The New York Times Sunday Review devoted its entire front page to unembarrassed, literal climate panic. It’s right there in the headline, over a blood-red background: “Time to Panic.” The subhead: “The planet is getting warmer in catastrophic ways. And fear may be the only thing that saves us.” It was penned by New York magazine’s literary editor David Wallace-Wells, who is evidently trying his hand at apocalyptic fiction. He previously tried to instill panic in the population with his alarmist piece in the summer of 2017, “The Uninhabitable Earth.” Now he’s imported it to the paper, 3,000 words of it.



The New York Times’ reaction to the anti-Semitic controversies engulfing two freshmen Democrats shows that “whataboutism” -- trying to discredit an opponent's position by charging them with hypocrisy  -- is no longer “the last refuge of scoundrels” but is back in favor. Mark Landler used Democratic-friendly rhetoric to change the subject and tar Trump as the one with the anti-Semitism problem, in “Trump, No Stranger to Jewish Stereotypes, Rejects Ilhan Omar’s Apology.” Sheryl Gay Stolberg’s story, “In Surprise Vote, House Republicans Lift Anti-Semitism to Political Issue,” also had a distinct “Republicans pounce” vibe, casting Omar and Rashida Tlaib as poor, passive victims of cynical Republicans:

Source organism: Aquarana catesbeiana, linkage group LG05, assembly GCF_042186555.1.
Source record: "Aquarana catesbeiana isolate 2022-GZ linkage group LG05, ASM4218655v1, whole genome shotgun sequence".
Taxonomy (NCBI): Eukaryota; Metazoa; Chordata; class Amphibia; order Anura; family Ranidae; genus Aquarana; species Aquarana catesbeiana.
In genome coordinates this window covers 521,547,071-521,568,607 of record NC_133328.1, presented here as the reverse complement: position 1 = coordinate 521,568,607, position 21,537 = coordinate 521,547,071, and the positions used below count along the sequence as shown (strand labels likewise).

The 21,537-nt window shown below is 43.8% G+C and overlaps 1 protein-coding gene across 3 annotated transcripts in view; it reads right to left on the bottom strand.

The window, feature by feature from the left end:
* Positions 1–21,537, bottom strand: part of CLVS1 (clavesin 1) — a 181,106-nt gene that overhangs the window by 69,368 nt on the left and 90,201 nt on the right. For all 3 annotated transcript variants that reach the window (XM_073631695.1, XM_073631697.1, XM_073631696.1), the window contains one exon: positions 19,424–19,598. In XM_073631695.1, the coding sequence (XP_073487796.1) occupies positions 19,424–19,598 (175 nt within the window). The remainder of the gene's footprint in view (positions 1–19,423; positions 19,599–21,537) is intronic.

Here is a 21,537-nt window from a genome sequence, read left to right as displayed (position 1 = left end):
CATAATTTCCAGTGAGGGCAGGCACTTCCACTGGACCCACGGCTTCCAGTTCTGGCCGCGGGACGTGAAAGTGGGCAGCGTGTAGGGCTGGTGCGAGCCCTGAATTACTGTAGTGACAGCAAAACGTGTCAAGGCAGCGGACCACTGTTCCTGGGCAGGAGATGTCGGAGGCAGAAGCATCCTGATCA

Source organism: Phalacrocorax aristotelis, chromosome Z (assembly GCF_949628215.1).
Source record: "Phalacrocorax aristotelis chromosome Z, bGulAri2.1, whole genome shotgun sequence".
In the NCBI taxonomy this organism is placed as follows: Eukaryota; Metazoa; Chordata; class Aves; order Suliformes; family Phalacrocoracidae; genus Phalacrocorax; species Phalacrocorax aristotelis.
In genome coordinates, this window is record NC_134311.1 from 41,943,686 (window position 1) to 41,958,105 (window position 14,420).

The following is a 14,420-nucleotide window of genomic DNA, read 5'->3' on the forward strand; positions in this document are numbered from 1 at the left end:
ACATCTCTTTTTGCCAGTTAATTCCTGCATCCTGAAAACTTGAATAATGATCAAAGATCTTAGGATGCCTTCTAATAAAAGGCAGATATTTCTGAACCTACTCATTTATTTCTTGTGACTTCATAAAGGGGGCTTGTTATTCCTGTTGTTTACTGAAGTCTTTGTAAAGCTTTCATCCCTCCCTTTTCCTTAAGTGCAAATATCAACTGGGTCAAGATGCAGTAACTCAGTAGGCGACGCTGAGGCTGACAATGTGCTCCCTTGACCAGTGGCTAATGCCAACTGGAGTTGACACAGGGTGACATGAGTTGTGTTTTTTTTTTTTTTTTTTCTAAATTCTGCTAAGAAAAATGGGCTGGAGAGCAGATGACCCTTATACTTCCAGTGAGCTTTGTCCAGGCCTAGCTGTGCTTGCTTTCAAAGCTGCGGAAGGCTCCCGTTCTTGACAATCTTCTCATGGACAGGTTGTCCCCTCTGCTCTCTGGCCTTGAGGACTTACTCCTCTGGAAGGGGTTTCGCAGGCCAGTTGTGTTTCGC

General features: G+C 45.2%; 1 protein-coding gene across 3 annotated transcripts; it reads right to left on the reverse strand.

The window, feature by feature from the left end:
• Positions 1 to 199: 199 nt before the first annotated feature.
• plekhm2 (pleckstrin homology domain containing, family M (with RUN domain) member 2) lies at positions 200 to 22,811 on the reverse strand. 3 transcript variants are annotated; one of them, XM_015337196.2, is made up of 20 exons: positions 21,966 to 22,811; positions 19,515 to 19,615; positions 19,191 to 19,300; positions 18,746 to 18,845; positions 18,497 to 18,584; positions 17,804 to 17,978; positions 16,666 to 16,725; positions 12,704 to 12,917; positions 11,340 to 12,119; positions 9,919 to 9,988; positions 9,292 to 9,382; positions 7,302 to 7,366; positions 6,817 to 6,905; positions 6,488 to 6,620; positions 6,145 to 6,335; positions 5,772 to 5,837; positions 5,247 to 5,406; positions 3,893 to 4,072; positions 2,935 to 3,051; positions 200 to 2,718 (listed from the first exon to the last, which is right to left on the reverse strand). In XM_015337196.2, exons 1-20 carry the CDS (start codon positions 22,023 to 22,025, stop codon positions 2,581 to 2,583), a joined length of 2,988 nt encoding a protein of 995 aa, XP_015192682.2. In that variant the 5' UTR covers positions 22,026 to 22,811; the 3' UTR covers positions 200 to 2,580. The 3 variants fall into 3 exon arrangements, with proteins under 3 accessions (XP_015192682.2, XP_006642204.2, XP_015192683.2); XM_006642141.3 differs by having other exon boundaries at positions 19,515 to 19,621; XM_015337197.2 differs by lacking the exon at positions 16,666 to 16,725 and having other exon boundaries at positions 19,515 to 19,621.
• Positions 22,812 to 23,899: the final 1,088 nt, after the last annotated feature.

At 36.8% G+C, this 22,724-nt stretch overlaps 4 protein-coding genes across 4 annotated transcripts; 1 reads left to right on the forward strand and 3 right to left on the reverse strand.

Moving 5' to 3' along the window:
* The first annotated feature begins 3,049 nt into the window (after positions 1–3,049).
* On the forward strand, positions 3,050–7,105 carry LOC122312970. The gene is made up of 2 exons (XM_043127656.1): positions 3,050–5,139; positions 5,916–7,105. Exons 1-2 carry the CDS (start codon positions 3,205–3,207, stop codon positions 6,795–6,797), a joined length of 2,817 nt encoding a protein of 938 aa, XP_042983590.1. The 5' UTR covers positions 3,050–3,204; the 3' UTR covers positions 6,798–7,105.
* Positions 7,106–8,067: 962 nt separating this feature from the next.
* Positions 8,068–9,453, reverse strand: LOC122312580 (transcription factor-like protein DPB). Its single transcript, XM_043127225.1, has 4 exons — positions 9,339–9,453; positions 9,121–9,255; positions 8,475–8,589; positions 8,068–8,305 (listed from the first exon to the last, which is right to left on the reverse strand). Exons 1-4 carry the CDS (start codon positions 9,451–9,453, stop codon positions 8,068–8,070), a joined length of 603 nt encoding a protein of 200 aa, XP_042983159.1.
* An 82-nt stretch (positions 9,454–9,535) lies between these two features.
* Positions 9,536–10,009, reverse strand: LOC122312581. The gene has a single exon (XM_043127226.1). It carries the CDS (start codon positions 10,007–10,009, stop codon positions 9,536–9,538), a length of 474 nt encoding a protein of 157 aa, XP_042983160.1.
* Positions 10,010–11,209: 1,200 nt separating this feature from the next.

Thomas Erdbrink, Tehran bureau chief for the New York Times, for some reason likened the United States to an ‘evil doppelganger’ in his coverage of the 40th anniversary of the Iranian revolution: “For Iran, a Grand Occasion To Bash ‘Cruel Enemies.’” That would be the United States. He went full hagiography over the brutal Iranian regime, with no mention of the American hostage crisis or of the brutal crackdown of protests against Hassan Rouhani’s regime a year ago.